(Even to the present hour the threat, “I’ll look over your head and see your naked nose!” is used occasionally in England to quiet fretful and unruly children. I have myself heard it scores of times.)

Nakir, Nekir, or Nakeer. (See Monker and Nakir, p. 719.)

Nala, a legendary king of India, noted for his love of Damayanti, and his subsequent misfortunes. This legendary king has been the subject of numerous poems.

(Dean Milman has translated into English the episode from the Mahâbhârata; and W. Yates has translated the Nalodaya of the great Sanskrit poem.)

Nama, a daughter of man, beloved by the angel Zaraph. Her wish was to love intensely and to love holily; but as she fixed her love on a seraph, and not on God, she was doomed to abide on earth, “unchanged in heart and frame,” so long as the earth endureth; but at the great consummation both Nama and her seraph will be received into those courts of love, where “love never dieth,”—Moore: Loves of the Angels, ii. (1822).

Namancos, Numantia, a town of Old Castile, in Spain. Milton says the “guarded mount looks towards Namancos,” that is, the fortified mount called St. Michael, at the Lands End, faces Old Castile.—Milton: Lycidas, 161 (1638).

Namby (Major), a retired officer, living in the suburbs of London. He had been twice married; his first wife had four children, and his second wife three. Major Namby, though he lived in a row, always transacted his domestic affairs by bawling out his orders from the front garden, to the annoyance of his neighbours. He used to stalk half-way down the garden path, with his head high in the air, his chest stuck out, and flourishing his military cane. Suddenly he would stop, stamp with one foot, knock up the hinder brim of his hat, begin to scratch the nape of his neck, wait a moment, then wheel round, look at the first-floor window, and roar out, “Matilda!” (the name of his wife) “don’t do so-and-so;” or “Matilda! do so-and-so.” Then would he bellow to the servants to buy this, or not to let the children eat that, and so on.—Wilkie Collins: Pray Employ Major Namby (a sketch).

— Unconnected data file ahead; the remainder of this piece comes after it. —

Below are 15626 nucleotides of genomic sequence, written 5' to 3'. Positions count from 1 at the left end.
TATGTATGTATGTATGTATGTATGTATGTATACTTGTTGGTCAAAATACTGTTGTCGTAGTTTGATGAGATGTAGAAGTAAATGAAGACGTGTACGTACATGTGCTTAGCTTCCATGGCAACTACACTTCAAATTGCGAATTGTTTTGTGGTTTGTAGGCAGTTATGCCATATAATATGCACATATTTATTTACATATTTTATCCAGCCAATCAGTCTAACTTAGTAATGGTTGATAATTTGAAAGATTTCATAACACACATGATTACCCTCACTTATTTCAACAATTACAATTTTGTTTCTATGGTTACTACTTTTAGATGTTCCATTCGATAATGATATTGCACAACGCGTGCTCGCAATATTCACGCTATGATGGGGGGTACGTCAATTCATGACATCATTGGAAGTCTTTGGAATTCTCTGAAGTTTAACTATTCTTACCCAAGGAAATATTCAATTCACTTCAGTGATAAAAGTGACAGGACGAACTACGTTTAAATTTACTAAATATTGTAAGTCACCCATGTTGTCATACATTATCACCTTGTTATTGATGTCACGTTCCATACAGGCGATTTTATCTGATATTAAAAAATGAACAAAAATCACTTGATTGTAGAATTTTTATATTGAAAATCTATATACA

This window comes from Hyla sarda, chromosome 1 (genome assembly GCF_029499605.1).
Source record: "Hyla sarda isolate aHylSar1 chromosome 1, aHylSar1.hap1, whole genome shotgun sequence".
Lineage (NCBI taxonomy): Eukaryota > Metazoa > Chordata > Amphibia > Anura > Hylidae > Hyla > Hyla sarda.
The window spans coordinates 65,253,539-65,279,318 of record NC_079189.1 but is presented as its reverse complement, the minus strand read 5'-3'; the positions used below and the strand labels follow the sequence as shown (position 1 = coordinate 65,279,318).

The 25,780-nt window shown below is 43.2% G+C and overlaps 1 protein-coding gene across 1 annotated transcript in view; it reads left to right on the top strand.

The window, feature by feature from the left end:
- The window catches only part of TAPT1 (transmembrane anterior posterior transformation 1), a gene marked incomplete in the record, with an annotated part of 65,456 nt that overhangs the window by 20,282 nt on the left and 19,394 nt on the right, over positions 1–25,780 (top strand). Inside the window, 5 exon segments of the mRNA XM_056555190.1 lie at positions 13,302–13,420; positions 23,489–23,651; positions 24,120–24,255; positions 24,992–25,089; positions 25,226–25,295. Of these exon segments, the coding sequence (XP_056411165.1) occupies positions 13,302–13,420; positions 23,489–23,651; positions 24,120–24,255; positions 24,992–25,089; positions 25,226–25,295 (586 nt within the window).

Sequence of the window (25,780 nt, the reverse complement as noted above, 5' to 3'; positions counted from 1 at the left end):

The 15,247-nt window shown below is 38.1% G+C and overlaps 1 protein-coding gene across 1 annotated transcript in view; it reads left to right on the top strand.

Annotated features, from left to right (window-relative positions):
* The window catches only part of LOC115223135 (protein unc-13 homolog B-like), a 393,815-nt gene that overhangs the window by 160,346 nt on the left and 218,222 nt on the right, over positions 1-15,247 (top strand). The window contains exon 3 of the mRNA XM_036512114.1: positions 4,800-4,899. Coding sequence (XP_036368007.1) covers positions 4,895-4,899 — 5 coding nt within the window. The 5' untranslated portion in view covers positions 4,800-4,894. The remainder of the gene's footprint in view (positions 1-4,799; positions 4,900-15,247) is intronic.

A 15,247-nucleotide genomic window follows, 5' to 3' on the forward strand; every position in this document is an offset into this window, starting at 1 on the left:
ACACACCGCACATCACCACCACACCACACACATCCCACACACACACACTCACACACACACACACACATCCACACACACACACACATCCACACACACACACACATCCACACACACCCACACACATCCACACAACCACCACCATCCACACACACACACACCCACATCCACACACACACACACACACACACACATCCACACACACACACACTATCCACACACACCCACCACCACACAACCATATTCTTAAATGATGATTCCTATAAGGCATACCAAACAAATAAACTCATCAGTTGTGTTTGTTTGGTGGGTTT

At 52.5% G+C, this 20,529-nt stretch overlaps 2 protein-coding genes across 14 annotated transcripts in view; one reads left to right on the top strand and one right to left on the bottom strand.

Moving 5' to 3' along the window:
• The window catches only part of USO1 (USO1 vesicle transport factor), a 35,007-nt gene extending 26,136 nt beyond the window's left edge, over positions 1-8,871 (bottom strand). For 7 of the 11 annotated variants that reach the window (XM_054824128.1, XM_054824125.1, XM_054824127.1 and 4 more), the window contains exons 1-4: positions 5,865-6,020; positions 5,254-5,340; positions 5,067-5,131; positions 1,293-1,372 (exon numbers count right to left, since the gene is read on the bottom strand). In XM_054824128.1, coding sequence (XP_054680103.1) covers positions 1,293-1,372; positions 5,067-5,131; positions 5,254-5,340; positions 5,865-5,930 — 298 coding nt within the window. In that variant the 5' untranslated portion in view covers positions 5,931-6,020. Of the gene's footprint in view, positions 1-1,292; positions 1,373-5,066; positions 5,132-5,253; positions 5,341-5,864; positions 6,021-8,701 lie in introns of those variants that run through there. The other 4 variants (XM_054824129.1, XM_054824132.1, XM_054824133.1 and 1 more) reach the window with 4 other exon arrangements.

Namby-Pamby. So Henry Carey called the lines of Ambrose Philips (on the infant child of lord Carteret). “Namby” is a baby way of pronouncing Ambrose, and the “P” of Philips suggested the jingle. It now signifies babyish literature.

N.B.—This is not John Philips, who wrote the Splendid Shilling.

Name. To tell one’s name to an enemy about to challenge you to combat was deemed by the ancient Scotch heroes a mark of cowardice; because, if the predecessors of the combatants had shown hospitality, no combat could ensue. Hence “to tell one’s name to an enemy” was an ignominious synonym of craven or coward.

“I have been renowned in battle,” said Clessammor, “but I never told my name to a foe.”—Ossian: Carthon.

Names of Terror. The following, amongst others, have been employed as bogie-names to frighten children with:—

(1) Attila was a bogie-name to the later Romans.

(2) Befana (q.v.). To tell Befana implies that she will bring only dust and ashes instead of a pretty toy on Christmas Eve.

(3) Bo or Boh, son of Odin, was a fierce Gothic captain. His name was used by his soldiers when they would fight or surprise the enemy.—Sir W. Temple.

Warton tells us that the Dutch scared their children with the name of Boh.

  By PanEris using Melati.

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